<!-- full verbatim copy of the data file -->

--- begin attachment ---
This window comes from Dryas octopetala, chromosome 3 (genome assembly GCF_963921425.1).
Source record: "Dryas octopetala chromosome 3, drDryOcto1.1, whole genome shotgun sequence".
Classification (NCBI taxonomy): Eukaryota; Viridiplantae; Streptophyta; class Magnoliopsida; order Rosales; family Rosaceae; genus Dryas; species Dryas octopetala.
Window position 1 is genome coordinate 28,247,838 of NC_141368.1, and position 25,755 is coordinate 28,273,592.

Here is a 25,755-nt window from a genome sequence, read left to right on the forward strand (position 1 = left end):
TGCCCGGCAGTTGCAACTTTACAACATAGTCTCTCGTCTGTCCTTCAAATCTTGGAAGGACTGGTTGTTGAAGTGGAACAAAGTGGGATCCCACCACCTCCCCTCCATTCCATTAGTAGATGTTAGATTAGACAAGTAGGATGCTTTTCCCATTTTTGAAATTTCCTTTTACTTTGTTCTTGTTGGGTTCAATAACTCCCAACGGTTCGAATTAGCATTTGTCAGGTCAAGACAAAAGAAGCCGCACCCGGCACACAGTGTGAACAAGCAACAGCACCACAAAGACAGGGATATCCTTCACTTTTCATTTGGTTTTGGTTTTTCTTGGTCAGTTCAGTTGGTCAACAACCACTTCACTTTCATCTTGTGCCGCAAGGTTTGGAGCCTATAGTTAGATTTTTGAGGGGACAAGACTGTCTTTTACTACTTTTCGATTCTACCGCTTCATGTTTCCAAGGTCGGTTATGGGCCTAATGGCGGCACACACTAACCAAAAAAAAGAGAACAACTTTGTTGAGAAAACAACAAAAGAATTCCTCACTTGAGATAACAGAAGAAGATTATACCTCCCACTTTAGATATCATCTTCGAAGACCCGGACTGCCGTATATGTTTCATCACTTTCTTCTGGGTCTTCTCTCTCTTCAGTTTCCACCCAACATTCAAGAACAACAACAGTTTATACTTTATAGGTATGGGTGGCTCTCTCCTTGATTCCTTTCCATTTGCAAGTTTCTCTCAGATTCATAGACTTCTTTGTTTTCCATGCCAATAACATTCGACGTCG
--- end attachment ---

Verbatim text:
This window comes from Dryas octopetala, chromosome 3 (genome assembly GCF_963921425.1).
Source record: "Dryas octopetala chromosome 3, drDryOcto1.1, whole genome shotgun sequence".
Classification (NCBI taxonomy): Eukaryota; Viridiplantae; Streptophyta; class Magnoliopsida; order Rosales; family Rosaceae; genus Dryas; species Dryas octopetala.
Window position 1 is genome coordinate 28,247,838 of NC_141368.1, and position 25,755 is coordinate 28,273,592.

Here is a 25,755-nt window from a genome sequence, read left to right on the forward strand (position 1 = left end):
TGCCCGGCAGTTGCAACTTTACAACATAGTCTCTCGTCTGTCCTTCAAATCTTGGAAGGACTGGTTGTTGAAGTGGAACAAAGTGGGATCCCACCACCTCCCCTCCATTCCATTAGTAGATGTTAGATTAGACAAGTAGGATGCTTTTCCCATTTTTGAAATTTCCTTTTACTTTGTTCTTGTTGGGTTCAATAACTCCCAACGGTTCGAATTAGCATTTGTCAGGTCAAGACAAAAGAAGCCGCACCCGGCACACAGTGTGAACAAGCAACAGCACCACAAAGACAGGGATATCCTTCACTTTTCATTTGGTTTTGGTTTTTCTTGGTCAGTTCAGTTGGTCAACAACCACTTCACTTTCATCTTGTGCCGCAAGGTTTGGAGCCTATAGTTAGATTTTTGAGGGGACAAGACTGTCTTTTACTACTTTTCGATTCTACCGCTTCATGTTTCCAAGGTCGGTTATGGGCCTAATGGCGGCACACACTAACCAAAAAAAAGAGAACAACTTTGTTGAGAAAACAACAAAAGAATTCCTCACTTGAGATAACAGAAGAAGATTATACCTCCCACTTTAGATATCATCTTCGAAGACCCGGACTGCCGTATATGTTTCATCACTTTCTTCTGGGTCTTCTCTCTCTTCAGTTTCCACCCAACATTCAAGAACAACAACAGTTTATACTTTATAGGTATGGGTGGCTCTCTCCTTGATTCCTTTCCATTTGCAAGTTTCTCTCAGATTCATAGACTTCTTTGTTTTCCATGCCAATAACATTCGACGTCG